Earlier today, in addition to the chaos surrounding the escalation of the US-China trade and currency war, we also got news which slipped under the radar that the CEO of HSBC, one which with $2.6 trillion in assets is the largest UK bank and the 6th largest bank in the world by assets, was unexpectedly quitting and his departure would also lead to mass layoffs, with the bank set to fire 4,000 workers, or about 2% of its workforce.
And while today's market massacre succeeded in sweeping the HSBC news under the rug, one can't help but wonder: is HSBC, which has had almost as many run-ins with the law as one particular infamous German bank, going to be the next Deutsche Bank?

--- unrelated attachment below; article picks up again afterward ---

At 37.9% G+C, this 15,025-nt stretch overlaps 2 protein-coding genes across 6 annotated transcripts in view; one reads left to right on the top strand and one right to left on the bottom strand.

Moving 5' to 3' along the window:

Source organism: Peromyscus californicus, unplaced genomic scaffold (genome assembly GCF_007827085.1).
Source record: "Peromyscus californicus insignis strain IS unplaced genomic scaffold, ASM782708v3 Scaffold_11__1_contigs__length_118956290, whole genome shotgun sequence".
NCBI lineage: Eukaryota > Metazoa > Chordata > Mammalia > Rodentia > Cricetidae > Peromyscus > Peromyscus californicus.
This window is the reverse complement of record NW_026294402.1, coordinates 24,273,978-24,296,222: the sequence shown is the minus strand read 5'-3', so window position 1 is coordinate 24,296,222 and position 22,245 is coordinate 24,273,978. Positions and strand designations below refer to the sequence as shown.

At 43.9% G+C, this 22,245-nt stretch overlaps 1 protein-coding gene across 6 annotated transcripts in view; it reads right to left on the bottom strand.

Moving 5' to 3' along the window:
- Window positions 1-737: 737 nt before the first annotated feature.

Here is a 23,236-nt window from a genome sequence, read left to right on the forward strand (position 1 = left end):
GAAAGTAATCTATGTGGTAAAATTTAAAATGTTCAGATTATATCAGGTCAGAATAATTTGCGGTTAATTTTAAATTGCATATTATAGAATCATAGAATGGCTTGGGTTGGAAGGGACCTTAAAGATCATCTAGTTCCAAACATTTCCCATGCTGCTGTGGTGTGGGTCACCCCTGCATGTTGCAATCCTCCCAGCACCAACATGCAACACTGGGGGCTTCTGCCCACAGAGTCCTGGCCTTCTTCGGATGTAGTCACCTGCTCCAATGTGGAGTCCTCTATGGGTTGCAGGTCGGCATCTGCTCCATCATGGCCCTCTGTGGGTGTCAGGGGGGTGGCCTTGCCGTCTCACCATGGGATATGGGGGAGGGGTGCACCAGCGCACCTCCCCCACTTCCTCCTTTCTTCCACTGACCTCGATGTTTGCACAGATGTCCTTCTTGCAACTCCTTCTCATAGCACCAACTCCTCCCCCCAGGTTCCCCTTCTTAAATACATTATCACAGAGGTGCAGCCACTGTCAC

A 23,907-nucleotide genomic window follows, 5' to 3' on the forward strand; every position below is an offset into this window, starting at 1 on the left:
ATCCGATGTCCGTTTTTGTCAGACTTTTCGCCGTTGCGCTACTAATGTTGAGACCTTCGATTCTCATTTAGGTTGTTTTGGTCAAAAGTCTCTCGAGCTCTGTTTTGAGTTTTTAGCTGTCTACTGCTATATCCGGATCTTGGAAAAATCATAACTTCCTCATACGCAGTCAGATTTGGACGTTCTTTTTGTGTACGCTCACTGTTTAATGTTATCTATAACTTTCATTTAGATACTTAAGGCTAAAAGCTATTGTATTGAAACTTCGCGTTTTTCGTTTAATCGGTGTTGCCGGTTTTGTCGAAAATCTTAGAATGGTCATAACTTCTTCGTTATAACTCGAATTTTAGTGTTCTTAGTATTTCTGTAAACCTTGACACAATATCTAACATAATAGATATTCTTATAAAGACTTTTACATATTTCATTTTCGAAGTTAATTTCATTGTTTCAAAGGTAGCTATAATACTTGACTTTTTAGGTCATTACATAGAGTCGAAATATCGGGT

For the answer we went to one of our blogging friends who runs the Strategic Macro blog, and who conveniently took a look at some of the cockroaches in HSBC's basement. What he found was troubling, especially in light of the ongoing turmoil in Hong Kong which at any given moment is just a few minutes away and a false flag provocation away from a Chinese invasion.
Courtesy of the Strategic Macro blog, we present:
HSBC's exposure to Hong Kong real estate
So conventional wisdom is that post-Basel III the banks hold a lot of capital against loans and are run conservatively. And in a normalised market this is very true I think.
However when you are calculating LTVs and RWAs and PDs against bubble valuation levels, are they still appropriate? If you calculated it against replacement costs, the LTVs would go through the roof, and so would RWAs and the banks would be left with an CET tier 1 equity deficit to be covered by a rights issue. Any losses and higher RWAs on impaired loans would further cost equity.
So Hong Kong real estate which yields 1-2% rental yields in many cases, vs a Prime lending rate which is 5.15% is an enormous, negatively carrying bubble, propped up by speculation and Chinese capital flows.